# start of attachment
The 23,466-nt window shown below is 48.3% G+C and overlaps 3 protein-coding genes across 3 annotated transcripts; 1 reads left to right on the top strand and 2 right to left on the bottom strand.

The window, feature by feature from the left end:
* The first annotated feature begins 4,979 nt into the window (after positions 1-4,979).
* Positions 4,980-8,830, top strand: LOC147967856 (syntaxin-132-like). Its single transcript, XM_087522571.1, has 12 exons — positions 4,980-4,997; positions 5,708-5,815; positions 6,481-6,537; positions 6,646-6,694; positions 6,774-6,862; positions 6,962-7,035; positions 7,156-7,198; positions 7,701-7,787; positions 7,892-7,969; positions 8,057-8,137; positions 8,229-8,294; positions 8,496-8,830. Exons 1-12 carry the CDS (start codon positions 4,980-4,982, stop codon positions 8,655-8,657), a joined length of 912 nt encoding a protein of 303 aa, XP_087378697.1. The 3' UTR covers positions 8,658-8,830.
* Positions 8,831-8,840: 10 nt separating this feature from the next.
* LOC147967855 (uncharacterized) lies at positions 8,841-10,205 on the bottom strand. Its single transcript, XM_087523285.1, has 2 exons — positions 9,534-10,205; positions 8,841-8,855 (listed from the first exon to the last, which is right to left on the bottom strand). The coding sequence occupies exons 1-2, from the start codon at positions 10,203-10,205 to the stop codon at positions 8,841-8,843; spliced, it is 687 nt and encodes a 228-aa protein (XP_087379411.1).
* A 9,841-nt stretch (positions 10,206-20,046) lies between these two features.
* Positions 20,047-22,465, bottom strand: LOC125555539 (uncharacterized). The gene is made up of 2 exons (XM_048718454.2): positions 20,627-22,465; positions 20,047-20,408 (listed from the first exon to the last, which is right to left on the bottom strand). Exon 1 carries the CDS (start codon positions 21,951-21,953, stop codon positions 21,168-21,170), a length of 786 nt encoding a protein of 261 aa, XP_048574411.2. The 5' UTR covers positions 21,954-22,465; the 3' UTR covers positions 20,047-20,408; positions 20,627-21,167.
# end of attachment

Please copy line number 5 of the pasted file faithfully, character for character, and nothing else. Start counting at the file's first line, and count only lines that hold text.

* Positions 8,831-8,840: 10 nt separating this feature from the next.